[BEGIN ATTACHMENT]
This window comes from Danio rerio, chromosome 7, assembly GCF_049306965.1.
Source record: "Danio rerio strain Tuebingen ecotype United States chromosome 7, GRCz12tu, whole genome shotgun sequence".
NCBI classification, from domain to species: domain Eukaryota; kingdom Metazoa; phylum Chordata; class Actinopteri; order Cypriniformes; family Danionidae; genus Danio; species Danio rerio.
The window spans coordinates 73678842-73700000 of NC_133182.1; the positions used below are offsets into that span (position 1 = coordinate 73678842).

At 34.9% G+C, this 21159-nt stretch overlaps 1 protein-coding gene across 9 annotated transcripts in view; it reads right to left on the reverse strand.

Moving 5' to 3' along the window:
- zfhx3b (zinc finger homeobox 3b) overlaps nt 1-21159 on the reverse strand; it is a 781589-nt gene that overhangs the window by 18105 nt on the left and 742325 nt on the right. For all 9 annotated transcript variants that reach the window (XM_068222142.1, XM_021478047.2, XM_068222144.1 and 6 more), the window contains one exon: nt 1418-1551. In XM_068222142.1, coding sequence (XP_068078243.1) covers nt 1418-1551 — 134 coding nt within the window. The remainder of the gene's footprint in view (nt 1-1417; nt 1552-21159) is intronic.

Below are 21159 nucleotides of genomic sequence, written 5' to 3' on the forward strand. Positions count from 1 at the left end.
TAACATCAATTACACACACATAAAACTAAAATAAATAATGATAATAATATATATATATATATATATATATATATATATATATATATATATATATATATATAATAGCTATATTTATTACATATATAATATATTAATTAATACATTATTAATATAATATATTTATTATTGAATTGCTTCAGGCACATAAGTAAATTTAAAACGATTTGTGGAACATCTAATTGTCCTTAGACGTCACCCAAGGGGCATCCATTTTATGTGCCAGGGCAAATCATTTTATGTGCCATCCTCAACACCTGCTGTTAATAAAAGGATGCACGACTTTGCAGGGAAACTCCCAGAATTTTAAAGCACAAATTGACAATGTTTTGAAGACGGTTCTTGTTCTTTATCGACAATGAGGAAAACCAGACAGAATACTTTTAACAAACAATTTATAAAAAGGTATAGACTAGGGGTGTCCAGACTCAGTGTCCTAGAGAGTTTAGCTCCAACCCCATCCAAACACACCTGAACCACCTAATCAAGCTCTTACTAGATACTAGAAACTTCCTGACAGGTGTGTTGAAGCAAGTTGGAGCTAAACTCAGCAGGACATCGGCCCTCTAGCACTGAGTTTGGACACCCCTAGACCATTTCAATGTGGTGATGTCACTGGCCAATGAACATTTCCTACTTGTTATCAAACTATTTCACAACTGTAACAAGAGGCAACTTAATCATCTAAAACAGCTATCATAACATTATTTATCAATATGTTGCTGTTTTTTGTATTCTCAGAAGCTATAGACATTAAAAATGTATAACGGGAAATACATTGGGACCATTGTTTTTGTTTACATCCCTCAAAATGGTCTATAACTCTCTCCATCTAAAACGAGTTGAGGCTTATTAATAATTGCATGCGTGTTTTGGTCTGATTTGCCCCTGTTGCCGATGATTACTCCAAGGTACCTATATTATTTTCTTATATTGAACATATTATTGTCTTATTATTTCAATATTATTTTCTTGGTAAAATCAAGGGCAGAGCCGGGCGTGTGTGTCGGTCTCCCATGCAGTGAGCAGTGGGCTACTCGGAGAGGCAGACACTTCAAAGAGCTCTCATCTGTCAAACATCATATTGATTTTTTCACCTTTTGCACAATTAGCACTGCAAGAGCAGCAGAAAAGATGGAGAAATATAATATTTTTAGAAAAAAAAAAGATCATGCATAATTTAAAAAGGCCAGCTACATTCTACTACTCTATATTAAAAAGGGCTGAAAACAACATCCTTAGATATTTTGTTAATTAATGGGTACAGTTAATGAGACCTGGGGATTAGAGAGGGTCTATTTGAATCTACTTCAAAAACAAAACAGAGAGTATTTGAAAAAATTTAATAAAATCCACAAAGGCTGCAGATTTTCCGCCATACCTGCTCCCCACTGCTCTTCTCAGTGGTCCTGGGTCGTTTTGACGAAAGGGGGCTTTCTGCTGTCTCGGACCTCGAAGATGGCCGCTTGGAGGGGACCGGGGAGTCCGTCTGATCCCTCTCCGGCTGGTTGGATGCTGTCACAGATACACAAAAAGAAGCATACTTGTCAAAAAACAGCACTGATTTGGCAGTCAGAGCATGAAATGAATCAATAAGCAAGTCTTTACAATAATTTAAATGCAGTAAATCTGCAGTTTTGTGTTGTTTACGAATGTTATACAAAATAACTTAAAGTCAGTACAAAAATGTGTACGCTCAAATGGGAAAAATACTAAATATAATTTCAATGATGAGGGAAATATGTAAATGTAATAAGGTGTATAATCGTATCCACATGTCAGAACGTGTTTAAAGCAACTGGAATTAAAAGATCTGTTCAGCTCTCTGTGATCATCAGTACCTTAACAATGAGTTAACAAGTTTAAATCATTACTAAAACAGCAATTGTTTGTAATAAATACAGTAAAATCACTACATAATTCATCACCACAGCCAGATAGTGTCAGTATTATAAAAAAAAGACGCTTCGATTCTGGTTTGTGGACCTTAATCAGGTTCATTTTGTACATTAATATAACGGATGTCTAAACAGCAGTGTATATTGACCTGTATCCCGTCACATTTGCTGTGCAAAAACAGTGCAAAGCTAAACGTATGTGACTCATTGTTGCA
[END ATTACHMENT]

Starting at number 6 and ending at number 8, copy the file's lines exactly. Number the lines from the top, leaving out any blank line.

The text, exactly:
Moving 5' to 3' along the window:
- zfhx3b (zinc finger homeobox 3b) overlaps nt 1-21159 on the reverse strand; it is a 781589-nt gene that overhangs the window by 18105 nt on the left and 742325 nt on the right. For all 9 annotated transcript variants that reach the window (XM_068222142.1, XM_021478047.2, XM_068222144.1 and 6 more), the window contains one exon: nt 1418-1551. In XM_068222142.1, coding sequence (XP_068078243.1) covers nt 1418-1551 — 134 coding nt within the window. The remainder of the gene's footprint in view (nt 1-1417; nt 1552-21159) is intronic.

Below are 21159 nucleotides of genomic sequence, written 5' to 3' on the forward strand. Positions count from 1 at the left end.